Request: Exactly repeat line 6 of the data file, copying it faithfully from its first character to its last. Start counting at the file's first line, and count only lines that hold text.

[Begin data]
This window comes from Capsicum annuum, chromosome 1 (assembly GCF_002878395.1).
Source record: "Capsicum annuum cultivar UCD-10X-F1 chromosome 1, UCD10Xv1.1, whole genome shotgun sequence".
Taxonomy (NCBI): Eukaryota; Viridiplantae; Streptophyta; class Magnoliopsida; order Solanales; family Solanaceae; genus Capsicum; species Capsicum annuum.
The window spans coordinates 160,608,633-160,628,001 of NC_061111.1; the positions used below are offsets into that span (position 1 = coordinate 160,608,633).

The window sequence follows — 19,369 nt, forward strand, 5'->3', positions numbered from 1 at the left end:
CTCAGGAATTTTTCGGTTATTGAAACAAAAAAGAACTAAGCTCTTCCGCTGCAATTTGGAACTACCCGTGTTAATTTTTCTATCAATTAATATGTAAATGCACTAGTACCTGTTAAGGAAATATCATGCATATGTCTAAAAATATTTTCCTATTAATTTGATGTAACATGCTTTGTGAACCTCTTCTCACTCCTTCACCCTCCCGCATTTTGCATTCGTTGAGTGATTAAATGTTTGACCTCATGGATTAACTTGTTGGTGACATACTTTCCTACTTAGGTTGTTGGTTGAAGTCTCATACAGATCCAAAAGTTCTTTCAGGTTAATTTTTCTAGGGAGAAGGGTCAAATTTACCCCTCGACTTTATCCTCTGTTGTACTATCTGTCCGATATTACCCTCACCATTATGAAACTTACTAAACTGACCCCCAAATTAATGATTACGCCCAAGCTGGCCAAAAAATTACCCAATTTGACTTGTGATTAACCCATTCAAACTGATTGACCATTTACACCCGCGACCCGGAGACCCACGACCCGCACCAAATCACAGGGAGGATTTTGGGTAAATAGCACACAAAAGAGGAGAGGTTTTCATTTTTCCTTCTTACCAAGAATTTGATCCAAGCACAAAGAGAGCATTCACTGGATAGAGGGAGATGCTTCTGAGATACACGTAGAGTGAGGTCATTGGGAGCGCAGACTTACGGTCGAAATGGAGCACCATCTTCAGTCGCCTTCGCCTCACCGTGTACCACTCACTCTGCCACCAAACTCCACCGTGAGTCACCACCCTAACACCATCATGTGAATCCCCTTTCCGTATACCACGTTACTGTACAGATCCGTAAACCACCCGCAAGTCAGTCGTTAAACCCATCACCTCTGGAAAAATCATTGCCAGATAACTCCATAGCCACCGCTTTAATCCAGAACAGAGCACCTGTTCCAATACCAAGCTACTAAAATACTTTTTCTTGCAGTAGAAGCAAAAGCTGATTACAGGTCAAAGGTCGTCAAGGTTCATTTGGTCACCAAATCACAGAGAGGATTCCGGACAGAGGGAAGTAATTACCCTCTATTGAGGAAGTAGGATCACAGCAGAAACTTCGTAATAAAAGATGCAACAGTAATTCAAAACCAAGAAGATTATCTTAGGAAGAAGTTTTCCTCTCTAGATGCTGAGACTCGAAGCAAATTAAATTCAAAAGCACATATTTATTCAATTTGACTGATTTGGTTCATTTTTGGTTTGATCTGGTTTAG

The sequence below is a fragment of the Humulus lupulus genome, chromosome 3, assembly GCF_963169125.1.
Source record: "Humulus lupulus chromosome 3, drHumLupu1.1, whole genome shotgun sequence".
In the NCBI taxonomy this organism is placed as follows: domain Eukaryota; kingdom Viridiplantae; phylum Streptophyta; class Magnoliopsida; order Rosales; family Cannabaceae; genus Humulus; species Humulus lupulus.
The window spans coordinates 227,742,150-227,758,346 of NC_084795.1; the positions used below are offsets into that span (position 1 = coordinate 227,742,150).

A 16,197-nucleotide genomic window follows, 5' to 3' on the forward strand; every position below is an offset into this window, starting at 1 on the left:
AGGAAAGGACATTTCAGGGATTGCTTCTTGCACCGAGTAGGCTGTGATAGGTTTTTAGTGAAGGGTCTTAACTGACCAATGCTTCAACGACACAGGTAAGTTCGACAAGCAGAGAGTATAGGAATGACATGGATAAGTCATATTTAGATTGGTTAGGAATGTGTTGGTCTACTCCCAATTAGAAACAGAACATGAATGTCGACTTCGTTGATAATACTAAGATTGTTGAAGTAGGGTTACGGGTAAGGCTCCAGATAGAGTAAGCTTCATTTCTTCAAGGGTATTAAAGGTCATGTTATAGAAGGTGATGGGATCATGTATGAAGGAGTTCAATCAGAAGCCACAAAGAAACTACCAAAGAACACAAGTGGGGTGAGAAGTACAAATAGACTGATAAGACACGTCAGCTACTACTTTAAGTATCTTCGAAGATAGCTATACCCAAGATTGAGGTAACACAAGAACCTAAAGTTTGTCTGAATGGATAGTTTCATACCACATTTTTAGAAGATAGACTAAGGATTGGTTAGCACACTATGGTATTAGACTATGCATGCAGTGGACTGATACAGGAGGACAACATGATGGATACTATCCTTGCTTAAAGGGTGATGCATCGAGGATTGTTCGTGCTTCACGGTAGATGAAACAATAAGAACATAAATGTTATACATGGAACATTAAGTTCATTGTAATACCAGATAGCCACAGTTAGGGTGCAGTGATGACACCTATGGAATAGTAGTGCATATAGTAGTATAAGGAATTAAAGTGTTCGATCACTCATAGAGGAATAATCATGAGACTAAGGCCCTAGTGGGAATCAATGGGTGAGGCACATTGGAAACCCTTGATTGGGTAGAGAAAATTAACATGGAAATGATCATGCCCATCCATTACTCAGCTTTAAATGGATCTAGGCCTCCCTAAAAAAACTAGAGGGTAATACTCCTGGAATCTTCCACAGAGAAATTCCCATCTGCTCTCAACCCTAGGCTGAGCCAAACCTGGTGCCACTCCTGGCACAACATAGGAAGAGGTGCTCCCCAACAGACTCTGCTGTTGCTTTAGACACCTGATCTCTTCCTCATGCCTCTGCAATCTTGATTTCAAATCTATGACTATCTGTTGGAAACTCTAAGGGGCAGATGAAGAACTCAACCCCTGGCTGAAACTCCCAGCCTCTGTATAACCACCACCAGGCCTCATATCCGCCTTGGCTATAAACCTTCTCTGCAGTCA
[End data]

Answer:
CTCAGGAATTTTTCGGTTATTGAAACAAAAAAGAACTAAGCTCTTCCGCTGCAATTTGGAACTACCCGTGTTAATTTTTCTATCAATTAATATGTAAATGCACTAGTACCTGTTAAGGAAATATCATGCATATGTCTAAAAATATTTTCCTATTAATTTGATGTAACATGCTTTGTGAACCTCTTCTCACTCCTTCACCCTCCCGCATTTTGCATTCGTTGAGTGATTAAATGTTTGACCTCATGGATTAACTTGTTGGTGACATACTTTCCTACTTAGGTTGTTGGTTGAAGTCTCATACAGATCCAAAAGTTCTTTCAGGTTAATTTTTCTAGGGAGAAGGGTCAAATTTACCCCTCGACTTTATCCTCTGTTGTACTATCTGTCCGATATTACCCTCACCATTATGAAACTTACTAAACTGACCCCCAAATTAATGATTACGCCCAAGCTGGCCAAAAAATTACCCAATTTGACTTGTGATTAACCCATTCAAACTGATTGACCATTTACACCCGCGACCCGGAGACCCACGACCCGCACCAAATCACAGGGAGGATTTTGGGTAAATAGCACACAAAAGAGGAGAGGTTTTCATTTTTCCTTCTTACCAAGAATTTGATCCAAGCACAAAGAGAGCATTCACTGGATAGAGGGAGATGCTTCTGAGATACACGTAGAGTGAGGTCATTGGGAGCGCAGACTTACGGTCGAAATGGAGCACCATCTTCAGTCGCCTTCGCCTCACCGTGTACCACTCACTCTGCCACCAAACTCCACCGTGAGTCACCACCCTAACACCATCATGTGAATCCCCTTTCCGTATACCACGTTACTGTACAGATCCGTAAACCACCCGCAAGTCAGTCGTTAAACCCATCACCTCTGGAAAAATCATTGCCAGATAACTCCATAGCCACCGCTTTAATCCAGAACAGAGCACCTGTTCCAATACCAAGCTACTAAAATACTTTTTCTTGCAGTAGAAGCAAAAGCTGATTACAGGTCAAAGGTCGTCAAGGTTCATTTGGTCACCAAATCACAGAGAGGATTCCGGACAGAGGGAAGTAATTACCCTCTATTGAGGAAGTAGGATCACAGCAGAAACTTCGTAATAAAAGATGCAACAGTAATTCAAAACCAAGAAGATTATCTTAGGAAGAAGTTTTCCTCTCTAGATGCTGAGACTCGAAGCAAATTAAATTCAAAAGCACATATTTATTCAATTTGACTGATTTGGTTCATTTTTGGTTTGATCTGGTTTAG